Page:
Water Sings Blue: Ocean Poems by Kate Coombs, illustrated by Meilo So. Twenty-three poems illustrated in appropriately loosely-flowing, atmospheric watercolors include life both outside and inside the ocean. The paintings accompanying these poems make this collection a true stand-out.
The Flying Beaver Brothers and the Evil Penguin Plan by Maxwell Eaton. Ace and Bub are two beaver brothers. Ace wants to surf and Bub wants to nap. But when some penguins steal Ace's surfboard, the two brothers are sucked into a nefarious penguin plot to freeze the entire ocean! Silly antics are the name of the game in this fun new series of graphic novels.
Lulu and the Duck in the Park by Hilary McKay, illustrated by Priscilla Lamont. Lulu loves animals of every kind. She can’t believe her teacher, Mrs. Holiday, doesn’t. When Lulu brings in a companion for the class guinea pig, chaos ensues and Mrs. Holiday makes a new rule about animals in school. But when some duck eggs are in trouble in the park during a field trip, Lulu can't help but step in. This short novel for young readers is full of giggles.
Outside Your Window: A First Book of Nature by Nicola Davies, illustrated by Mark Hearld. This beautifully written and illustrated collection of poems follows the changing seasons and introduces children to natural processes like bulbs sprouting in spring and dandelions turning to seed. The text evokes the feel of each season with concise and observant free verse while the illustrations feature luscious collage, paint, woodcuts, and other mixed media wonders.
Birds of a Feather by Francisco Pittau, illustrated by Bernadette Gervais. This large-format introduction to bird species features giant flaps, silhouettes, guessing games, pop-ups, and lots of facts. Children will return again and again to their favorite pages and the whole family will enjoy this gorgeous educational book.
Brothers at Bat: The True Story of an Amazing All-Brother Baseball Team by Audrey Vernick, illustrated by Steven Salerno. The Acerra family had twelve sons who all played baseball together from the time they were children, through World War II, and into adulthood. The story of their camaraderie and positive attitude as a family is as inspiring as their baseball records. Told in a fast-moving and friendly way for the youngest readers and paired with colorful, retro illustrations, this is a book for the whole family to read together.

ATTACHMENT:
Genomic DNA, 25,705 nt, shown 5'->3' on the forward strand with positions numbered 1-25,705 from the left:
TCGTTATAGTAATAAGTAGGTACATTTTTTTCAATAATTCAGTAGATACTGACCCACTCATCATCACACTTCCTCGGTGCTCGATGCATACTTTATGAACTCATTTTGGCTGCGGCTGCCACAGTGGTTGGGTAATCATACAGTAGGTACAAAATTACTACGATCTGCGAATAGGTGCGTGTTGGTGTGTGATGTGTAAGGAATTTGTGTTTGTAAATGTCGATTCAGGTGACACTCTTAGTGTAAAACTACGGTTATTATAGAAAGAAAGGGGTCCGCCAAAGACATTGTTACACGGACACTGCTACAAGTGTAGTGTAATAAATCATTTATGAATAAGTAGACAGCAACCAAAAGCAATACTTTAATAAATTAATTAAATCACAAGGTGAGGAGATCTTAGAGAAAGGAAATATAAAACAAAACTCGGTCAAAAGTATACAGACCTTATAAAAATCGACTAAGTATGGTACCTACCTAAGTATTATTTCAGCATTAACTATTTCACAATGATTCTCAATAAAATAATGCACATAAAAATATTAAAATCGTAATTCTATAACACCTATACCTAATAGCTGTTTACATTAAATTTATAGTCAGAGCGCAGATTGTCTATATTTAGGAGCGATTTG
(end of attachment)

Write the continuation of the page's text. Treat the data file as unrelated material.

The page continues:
Books for 3rd - 5th Grades:
Twelve Kinds of Ice by Ellen Bryant Obed, illustrated by Barbara McClintock. From the first skim of ice on a bucket to a fully frozen lake, a rural family describes the pleasures of winter ice on their farm. The main attraction of winter is the building of a large, homemade ice rink that the whole neighborhood can enjoy, with hockey, figure skating, and clowning around. This small, old-fashioned book is full of beautiful line illustrations and just looks like a gift to be treasured.
Earwig and the Witch by Diana Wynne Jones. The young orphan Earwig is adopted by a witch and a mandrake who intend to make her their slave, but Earwig just may be a witch herself and learns spells to turn the tables on them. Humorous and subversive text paired with busy and amusing illustrations make this a great novel for boys and girls just reading novels on their own.
Starry River of the Sky by Grace Lin. Rendi has run away from home and is stranded in the Village of Clear Sky. With nowhere to go, he becomes the chore boy at the inn. There, he meets some interesting characters and learns the history of the village and other stories through storytelling. The wonderful Chinese folktales told by these characters throughout the book intertwine with the main plot line at the end of the story. The author's beautiful illustrations in a classical Chinese style add to the feeling that this is a treasury of tales.
Three Times Lucky by Sheila Turnage. Eleven years ago during a hurricane, Miss Moses Lobeau was washed ashore in the small town of Tupelo Landing, NC. Even though she found a home with the Colonel and Miss Lana, Moses has been trying to find her "upstream mother," sending messages in a bottle to see if someday she’ll get a response. One day a detective shows up in Tupelo Landing investigating a murder. Along with her best friend Dale Earnhardt Johnson III, the kids create a detective agency hoping to solve the murder mystery first. With quirky Southern characters and lots of heart, this is one of our favorite books of the year.